NEW YORK — A judge on Monday used unusually harsh language to strike down a $285 million settlement between Citigroup and the Securities and Exchange Commission over toxic mortgage securities, saying he couldn’t tell whether the deal was fair and criticizing regulators for shielding the public from details of the firm’s wrongdoing.
U.S. District Judge Jed Rakoff said the public has a right to know what happens in cases that touch on “the transparency of financial markets whose gyrations have so depressed our economy and debilitated our lives.”
Rakoff said he had spent hours trying to assess the settlement but concluded he had not been given “any proven or admitted facts upon which to exercise even a modest degree of independent judgment.”
He called the settlement “neither fair, nor reasonable, nor adequate, nor in the public interest.”
The SEC shot back in a statement from Enforcement Director Robert Khuzami, saying the deal was all four of those things and “reasonably reflects the scope of relief that would be obtained after a successful trial.”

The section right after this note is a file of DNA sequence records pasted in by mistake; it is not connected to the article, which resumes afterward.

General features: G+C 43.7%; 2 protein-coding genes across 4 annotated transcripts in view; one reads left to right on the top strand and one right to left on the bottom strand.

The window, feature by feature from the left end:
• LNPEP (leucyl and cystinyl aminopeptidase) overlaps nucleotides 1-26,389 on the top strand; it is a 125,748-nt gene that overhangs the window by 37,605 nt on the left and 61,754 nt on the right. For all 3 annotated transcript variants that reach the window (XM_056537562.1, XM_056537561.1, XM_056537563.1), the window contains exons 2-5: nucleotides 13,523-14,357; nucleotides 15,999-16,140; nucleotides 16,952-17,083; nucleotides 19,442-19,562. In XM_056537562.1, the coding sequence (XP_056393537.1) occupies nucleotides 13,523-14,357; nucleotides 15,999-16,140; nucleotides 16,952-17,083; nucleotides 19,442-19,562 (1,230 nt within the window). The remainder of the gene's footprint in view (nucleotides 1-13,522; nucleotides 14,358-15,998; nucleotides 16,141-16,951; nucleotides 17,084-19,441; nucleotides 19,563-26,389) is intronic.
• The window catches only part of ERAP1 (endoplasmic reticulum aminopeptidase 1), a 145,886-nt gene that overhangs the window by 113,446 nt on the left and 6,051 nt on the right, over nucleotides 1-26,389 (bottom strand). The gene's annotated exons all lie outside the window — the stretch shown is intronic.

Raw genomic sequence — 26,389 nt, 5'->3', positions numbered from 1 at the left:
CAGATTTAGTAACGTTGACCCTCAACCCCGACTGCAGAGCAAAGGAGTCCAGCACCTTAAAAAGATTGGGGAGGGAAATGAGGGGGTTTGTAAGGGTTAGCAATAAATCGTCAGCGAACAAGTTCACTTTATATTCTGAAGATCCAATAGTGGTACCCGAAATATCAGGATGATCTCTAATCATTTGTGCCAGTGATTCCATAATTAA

The SEC had accused the bank of betting against a complex mortgage investment in 2007 – making $160 million in the process – while investors lost millions. The settlement would have imposed penalties on Citigroup but allowed it to deny allegations that it misled investors.
Citigroup said it disagreed with Rakoff, calling the proposed settlement “a fair and reasonable resolution to the SEC’s allegation of negligence” and consistent with long-established legal standards.
“In the event the case is tried, we would present substantial factual and legal defenses to the charges,” it added.
The SEC’s consent judgment settling the case was filed the same day as its lawsuit against Citigroup, the judge noted.
“It is harder to discern from the limited information before the court what the SEC is getting from this settlement other than a quick headline,” the judge wrote.
“In much of the world, propaganda reigns, and truth is confined to secretive, fearful whispers,” Rakoff said. “Even in our nation, apologists for suppressing or obscuring the truth may always be found. But the SEC, of all agencies, has a duty, inherent in its statutory mission, to see that the truth emerges; and if it fails to do so, this court must not, in the name of deference or convenience, grant judicial enforcement to the agency’s contrivances.”
He set a July 16 trial date for the case.
Khuzami said in the SEC statement that Rakoff made too much out of the fact that Citigroup did not have to admit wrongdoing.